TO: John Kasich
FROM: Ben Kanzeg, Deputy Policy Director
DATE: October 21, 2009
SUBJECT: Latest Jobs Numbers
Just an update on Ohio’s jobs numbers for September.
Notice that while the unemployment rate went DOWN to 10.1%, Ohio actually LOST 5,900 jobs in the month of September.
UNEMPLOYMENT- U.S. Unemployment was 9.8% in September, up from 9.7% in August.- Ohio’s unemployment rate was 10.1% in September, 12th highest in the nation, down from 10.8% in August, and up from 6.8% in September of 2008, one year ago- Ohio’s unemployment rate of 10.1% is the highest it’s been in 25 years (Jan 1984)- The number of unemployed workers has increased by 190,000 in the past 12 months.
JOB LOSS/GAINS AS OF OCTOBER 21, 2009- Ohio lost 5,900 jobs in the month of September:
- Ohio lost 155,000 jobs in 2008
- Ohio has lost 174,600 jobs so far in 2009
- Ohio has lost 258,100 jobs over the last 12 months.
- Ohio has lost 329,600 jobs since Ted Strickland became Governor.
- Ohio has lost 388,900 jobs since the last national recession ended in November of 2001. Twenty-two states lost jobs during this period, and only Michigan fared worse than Ohio.
- The last national recession ended in Nov 2001, the most recent recession started in Dec 2007. During this period of time Michigan lost 250,000 jobs and Ohio lost 58,000 jobs. Every other state added jobs to their economy.
At this writing there were 28 comments to this entry, most of them very thoughtful. Five of them are worth reproducing here (Emphasis added):
The numbers above indicate that most of the 2008 jobs loss occurred in the last couple months of the year.It would appear that much of this loss was due to the failed work of our congress and senate over the last several years, despite many warnings from people like Senator McCain our country refused to direct financial responsibility towards wall street. Now our country is actually encouraging fiscal irresponsibility to the American public asking them to take out loans on cars they can not afford, and then encouraging finance companies to make those loans. Our government is also taking a role in the private sector, and closing more auto plants than ever in history. Easy fix, get Gov out of Business and make them do their jobs.
The problem with jobs in Ohio is serious, but it is not going to be fixed with political pablum. Until the legislature and governor get away from the pervasive attitude that it is the government’s role to take care of the citizens, there will never be enough will to cut the unnecessary spending and overburdening control that hamstrings the Ohio economy. The same is true for the US economy – every “stimulus” bill puts us further in debt, further down the road to ruin. If you’re serious about fixing Ohio, then quit trying to make government be the fix. Instead, just get rid of the burdens government places on the economic engine – people and their businesses.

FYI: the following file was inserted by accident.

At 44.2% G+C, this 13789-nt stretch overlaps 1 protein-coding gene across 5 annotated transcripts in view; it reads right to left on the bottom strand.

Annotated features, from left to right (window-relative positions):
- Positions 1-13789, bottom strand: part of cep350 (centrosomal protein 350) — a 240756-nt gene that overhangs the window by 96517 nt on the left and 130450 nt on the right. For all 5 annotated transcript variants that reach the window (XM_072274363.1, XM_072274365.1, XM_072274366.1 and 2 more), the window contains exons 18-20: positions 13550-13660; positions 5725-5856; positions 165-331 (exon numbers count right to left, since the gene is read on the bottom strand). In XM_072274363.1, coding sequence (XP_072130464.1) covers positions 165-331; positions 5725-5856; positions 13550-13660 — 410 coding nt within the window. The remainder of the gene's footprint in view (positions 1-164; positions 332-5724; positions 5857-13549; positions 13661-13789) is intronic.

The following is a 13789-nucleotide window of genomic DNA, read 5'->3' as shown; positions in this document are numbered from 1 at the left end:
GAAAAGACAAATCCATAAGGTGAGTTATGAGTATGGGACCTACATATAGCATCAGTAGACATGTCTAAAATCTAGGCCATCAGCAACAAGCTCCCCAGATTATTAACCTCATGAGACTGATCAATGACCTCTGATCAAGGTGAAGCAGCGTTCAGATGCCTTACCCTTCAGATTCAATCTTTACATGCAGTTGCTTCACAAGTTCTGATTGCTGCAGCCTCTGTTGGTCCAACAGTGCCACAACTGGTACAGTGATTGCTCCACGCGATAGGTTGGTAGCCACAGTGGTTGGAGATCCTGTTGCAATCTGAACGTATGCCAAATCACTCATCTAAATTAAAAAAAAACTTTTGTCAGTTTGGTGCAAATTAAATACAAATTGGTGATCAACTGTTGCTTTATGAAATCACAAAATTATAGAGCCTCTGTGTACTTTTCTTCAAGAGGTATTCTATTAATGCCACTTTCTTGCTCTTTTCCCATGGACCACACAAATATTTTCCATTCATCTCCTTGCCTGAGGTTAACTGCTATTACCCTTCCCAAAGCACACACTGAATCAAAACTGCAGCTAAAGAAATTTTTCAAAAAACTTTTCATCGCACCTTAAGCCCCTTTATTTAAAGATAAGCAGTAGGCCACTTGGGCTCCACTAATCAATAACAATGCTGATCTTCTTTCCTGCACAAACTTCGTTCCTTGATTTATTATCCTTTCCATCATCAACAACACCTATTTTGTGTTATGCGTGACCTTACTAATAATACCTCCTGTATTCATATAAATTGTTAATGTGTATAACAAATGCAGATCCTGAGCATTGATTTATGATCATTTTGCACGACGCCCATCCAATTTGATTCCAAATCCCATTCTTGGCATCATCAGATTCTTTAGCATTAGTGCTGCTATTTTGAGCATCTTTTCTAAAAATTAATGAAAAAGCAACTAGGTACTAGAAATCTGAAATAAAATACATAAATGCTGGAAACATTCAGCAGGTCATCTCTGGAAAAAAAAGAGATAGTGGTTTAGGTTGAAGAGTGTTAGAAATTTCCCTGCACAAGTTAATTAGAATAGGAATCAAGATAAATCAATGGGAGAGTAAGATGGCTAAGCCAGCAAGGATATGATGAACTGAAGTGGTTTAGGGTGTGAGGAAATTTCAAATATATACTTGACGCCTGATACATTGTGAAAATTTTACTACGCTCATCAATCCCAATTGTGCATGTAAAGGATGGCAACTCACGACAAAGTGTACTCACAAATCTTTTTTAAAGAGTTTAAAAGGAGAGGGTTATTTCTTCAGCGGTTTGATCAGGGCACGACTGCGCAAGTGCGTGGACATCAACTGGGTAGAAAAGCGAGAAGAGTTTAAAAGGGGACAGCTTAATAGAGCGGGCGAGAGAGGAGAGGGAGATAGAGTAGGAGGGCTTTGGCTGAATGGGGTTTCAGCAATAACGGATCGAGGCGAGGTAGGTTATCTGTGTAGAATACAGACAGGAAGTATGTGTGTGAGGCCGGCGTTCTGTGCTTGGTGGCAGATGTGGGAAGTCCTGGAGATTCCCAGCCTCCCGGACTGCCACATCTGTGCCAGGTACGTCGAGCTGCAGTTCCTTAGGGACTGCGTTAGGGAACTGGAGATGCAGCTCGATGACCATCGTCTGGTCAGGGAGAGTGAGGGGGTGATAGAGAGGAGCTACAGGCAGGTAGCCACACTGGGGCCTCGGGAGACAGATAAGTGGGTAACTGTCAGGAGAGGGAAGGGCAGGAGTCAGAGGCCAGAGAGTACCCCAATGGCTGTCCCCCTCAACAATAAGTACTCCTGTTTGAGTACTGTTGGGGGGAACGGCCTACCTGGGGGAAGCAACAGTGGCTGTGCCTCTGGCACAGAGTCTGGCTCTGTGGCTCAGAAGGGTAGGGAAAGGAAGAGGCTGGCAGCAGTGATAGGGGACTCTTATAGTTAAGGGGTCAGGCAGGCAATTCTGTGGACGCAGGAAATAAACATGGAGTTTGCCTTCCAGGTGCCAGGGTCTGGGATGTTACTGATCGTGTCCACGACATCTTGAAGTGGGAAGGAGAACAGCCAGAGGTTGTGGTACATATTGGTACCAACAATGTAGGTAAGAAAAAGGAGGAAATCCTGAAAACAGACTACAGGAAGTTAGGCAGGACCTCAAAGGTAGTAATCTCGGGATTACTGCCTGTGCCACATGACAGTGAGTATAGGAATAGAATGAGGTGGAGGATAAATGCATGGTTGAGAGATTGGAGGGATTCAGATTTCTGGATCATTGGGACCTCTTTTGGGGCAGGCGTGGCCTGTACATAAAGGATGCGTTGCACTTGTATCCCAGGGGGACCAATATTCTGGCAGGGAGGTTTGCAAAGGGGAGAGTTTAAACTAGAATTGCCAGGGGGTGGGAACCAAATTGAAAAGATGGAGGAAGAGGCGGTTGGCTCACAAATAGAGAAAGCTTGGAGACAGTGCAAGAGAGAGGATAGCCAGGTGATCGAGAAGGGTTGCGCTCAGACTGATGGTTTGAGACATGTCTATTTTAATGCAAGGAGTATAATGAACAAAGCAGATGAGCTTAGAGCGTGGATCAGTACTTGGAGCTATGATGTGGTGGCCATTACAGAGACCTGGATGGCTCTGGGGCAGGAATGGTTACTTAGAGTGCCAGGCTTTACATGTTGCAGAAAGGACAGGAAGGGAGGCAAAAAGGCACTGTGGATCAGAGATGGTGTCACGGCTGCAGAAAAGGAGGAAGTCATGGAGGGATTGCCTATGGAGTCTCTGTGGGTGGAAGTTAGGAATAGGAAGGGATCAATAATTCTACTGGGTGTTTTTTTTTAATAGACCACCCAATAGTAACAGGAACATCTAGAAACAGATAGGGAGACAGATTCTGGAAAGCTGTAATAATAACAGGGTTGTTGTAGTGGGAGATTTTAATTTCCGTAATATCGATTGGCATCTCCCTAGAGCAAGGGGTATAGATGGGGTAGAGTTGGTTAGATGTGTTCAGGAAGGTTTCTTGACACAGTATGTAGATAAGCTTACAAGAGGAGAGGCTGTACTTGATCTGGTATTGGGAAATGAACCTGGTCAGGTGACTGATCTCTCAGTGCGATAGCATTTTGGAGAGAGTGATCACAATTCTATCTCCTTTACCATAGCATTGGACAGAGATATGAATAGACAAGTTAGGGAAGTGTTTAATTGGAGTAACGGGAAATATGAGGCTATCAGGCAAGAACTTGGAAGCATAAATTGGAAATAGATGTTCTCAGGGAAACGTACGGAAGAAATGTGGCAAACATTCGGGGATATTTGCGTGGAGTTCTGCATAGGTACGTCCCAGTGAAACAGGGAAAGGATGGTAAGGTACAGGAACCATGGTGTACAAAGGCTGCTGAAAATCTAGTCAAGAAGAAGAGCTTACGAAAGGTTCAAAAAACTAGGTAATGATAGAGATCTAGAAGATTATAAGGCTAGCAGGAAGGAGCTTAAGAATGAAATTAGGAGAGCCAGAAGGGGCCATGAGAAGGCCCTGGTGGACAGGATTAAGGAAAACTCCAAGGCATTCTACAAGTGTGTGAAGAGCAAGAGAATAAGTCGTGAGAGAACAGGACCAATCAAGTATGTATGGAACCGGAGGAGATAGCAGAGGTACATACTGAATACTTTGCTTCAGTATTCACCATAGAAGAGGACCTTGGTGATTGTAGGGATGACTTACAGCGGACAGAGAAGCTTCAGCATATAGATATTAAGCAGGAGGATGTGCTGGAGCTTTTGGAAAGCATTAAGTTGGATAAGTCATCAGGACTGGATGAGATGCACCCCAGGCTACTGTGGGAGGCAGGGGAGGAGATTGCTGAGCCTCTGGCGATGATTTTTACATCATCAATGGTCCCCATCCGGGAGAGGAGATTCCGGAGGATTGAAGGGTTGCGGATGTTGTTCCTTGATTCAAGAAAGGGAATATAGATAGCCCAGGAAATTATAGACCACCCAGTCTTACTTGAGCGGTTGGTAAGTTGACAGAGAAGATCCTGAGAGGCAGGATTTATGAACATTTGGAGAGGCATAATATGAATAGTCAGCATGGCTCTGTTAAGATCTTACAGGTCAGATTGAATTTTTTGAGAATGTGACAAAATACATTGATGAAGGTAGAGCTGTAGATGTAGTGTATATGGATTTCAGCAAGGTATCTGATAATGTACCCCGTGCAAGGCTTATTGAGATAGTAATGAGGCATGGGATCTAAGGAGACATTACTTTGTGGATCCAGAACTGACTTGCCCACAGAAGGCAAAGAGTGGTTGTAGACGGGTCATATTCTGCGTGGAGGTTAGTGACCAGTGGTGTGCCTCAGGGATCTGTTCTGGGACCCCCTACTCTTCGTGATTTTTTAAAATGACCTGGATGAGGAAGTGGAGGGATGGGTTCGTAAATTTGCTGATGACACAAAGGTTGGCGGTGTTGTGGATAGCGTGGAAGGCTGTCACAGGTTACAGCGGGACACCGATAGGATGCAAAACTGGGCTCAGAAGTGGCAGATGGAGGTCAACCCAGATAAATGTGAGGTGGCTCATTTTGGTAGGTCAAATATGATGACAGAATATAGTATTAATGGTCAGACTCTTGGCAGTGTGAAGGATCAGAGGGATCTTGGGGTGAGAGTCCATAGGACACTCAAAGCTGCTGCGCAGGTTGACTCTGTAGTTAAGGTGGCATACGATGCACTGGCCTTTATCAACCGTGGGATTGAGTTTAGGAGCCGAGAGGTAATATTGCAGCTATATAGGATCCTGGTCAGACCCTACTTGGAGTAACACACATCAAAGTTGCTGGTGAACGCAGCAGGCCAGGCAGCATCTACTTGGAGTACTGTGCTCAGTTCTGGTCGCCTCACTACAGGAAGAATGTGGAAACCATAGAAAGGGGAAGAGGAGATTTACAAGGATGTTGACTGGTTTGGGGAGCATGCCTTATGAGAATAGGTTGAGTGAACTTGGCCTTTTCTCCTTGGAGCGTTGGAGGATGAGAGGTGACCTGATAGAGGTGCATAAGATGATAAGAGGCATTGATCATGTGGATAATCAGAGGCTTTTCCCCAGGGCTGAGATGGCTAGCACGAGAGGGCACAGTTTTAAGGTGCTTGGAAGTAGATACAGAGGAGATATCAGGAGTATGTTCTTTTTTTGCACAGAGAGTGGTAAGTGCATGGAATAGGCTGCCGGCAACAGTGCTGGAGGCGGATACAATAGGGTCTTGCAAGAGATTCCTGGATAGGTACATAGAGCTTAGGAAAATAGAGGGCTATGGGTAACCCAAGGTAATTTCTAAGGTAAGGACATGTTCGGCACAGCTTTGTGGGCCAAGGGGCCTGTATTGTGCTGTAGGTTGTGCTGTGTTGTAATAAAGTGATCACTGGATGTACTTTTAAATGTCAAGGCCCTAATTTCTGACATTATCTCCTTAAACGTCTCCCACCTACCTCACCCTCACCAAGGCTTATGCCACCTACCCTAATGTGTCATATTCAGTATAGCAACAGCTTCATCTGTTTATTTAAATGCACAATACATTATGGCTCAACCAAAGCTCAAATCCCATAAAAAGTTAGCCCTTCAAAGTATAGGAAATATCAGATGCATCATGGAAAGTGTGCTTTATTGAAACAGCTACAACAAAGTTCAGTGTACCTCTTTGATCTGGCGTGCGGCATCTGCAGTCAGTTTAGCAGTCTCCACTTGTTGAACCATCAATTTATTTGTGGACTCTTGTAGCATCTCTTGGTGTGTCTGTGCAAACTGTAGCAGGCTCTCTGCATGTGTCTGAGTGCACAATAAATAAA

If you consider just central Ohio and ask what has made it prosper over many years you would have to conclude that the area has witnessed the start of a lot of small companies which ultimately became large employers. The Limited, Worthington Industries, Cardinal Health, Wendys, Bob Evans, Bank One, Huntington Bank to name a few.
The one thing that all of these companies have in common is that they were brought public by little local firms with capital that was raised, for the most part, from the local community. In short, the local community raised equity to support local employers. Now ask yourself, when was the last time that a central Ohio company came public?
Becasue of excessive government regulation the companies that did this work have all sold out to major, primarily New York, investment houses who are not interested in Central Ohio. We need a governor who will lead us back to what works, the same thing that has worked in the past. Lets not look to Washington for help. A governor needs to get the government out of our way.
One of the main things each state has to do is fight for its sovereignty against the Federal government. Number two is a balanced budget done by going through every state pay out and eliminating any programs that are redundant and especially those that are pure pork payouts for votes. Instead of getting casinos to take up the slack in revenue the state should be cutting spending across the board. If public schools aren’t educating our children we should be using vouchers, Many states have successful programs that could be copied instead of starting from scratch.These are in addition to some of the great comments already posted here.
Dr. Thomas Pampush:
Ohioans are so oppressively taxed that I have urged the younger members of my extended family to flee as soon as they graduate college. If they want to engage/start up in business, do it elsewhere. (this is, of course, true of the whole US. Taxes make our goods so expensive to make here that, to remain competative, industry must move offshore.) * ...
Eschew “hands across the aisle.” This is just Republican capitulating to Dems.
I really think that Ohio could be made an economic oasis by reducing taxes to a realistic level. Our present government attitude kills the goose that lays the golden egg.
Thank you, Kasich campaign, for sharing the memo with us; and to the commenters. Ohio has always had a wealth of practical wisdom -- the problem lies with those who would ignore or suppress it. I know the idea of independence runs against the grain of many good, practical, people; but reading the above, what better solution exists for the excesses of government? What else hasn't been tried and failed?
* If that isn't a call for independence, I don't know what is!